Up to date week, Glamour magazine announced that it would be ditching its trademark handbag-size printing in favour of something bigger. Because, as publisher Condé Naste rephrased, it recognises “that the print experience is now regarded as more swanky and indulgent”. But it’s not just fashion magazines that are getting bigger, it’s iPhones, moons, coffee take the measure of and Trump’s plans for the US military.
Our post-venti scene is reflected on the catwalk, with “the new proportion” possibly being the outing aesthetic choice of this year. Wide-legged, oversize trousers and jackets (tolerant of the sartorial bastard children of Stop Making Sense-era David Byrne), such as Céline’s Phoebe Philo, comprise dominated the autumn/winter collections and crept on to the high way. Tangentially, “lampshading” has altered the regular silhouette too.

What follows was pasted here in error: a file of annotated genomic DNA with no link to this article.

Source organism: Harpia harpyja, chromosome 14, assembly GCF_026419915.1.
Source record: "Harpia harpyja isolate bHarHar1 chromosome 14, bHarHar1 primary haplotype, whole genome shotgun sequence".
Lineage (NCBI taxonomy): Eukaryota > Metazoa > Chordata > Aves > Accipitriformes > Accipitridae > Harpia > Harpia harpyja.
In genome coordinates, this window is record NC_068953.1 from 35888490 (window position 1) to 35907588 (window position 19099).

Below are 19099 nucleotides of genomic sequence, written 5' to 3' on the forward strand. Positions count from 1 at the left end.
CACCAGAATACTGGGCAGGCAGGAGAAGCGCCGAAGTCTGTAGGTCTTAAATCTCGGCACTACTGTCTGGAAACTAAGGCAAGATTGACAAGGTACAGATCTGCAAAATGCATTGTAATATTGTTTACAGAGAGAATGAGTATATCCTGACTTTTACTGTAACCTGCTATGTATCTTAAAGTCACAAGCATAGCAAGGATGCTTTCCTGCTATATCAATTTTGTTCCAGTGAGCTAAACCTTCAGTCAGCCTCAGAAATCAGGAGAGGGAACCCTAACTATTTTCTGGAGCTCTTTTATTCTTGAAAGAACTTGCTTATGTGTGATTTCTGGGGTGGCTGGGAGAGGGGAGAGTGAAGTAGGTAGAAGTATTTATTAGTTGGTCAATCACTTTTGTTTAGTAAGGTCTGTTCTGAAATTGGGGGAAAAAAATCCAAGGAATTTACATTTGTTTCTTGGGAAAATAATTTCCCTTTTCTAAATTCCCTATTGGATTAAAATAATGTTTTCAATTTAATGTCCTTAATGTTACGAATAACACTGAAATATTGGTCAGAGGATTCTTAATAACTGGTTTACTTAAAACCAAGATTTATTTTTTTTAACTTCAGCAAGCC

The inkling of supersize economics arrived in the 1960s, when David Wallerstein, the run of a Chicago movie theatre, realised that people intention happily buy one huge box of popcorn for a small extra charge when they wouldn’t buy two smaller buffets, because that way they didn’t feel greedy. Although Morgan Spurlock’s 2004 fade away Super Size Me killed off McDonalds’ extra-large option, the concept silence exists else in fashion, elsewhere in fast food and beyond.
This lean for bigger things could be seen as a modern version of the hemline sign. During the US Great Depression of the 1930s, suits got wider (believe: Al Capone’s double breasted jackets). Could the width of our kit outs and the size of things be linked to the fact we are currently living in the age of uncertainty where big tools are some sort of metaphorical safeguard against the unknown? It certainly take oneself to be sympathizes like that.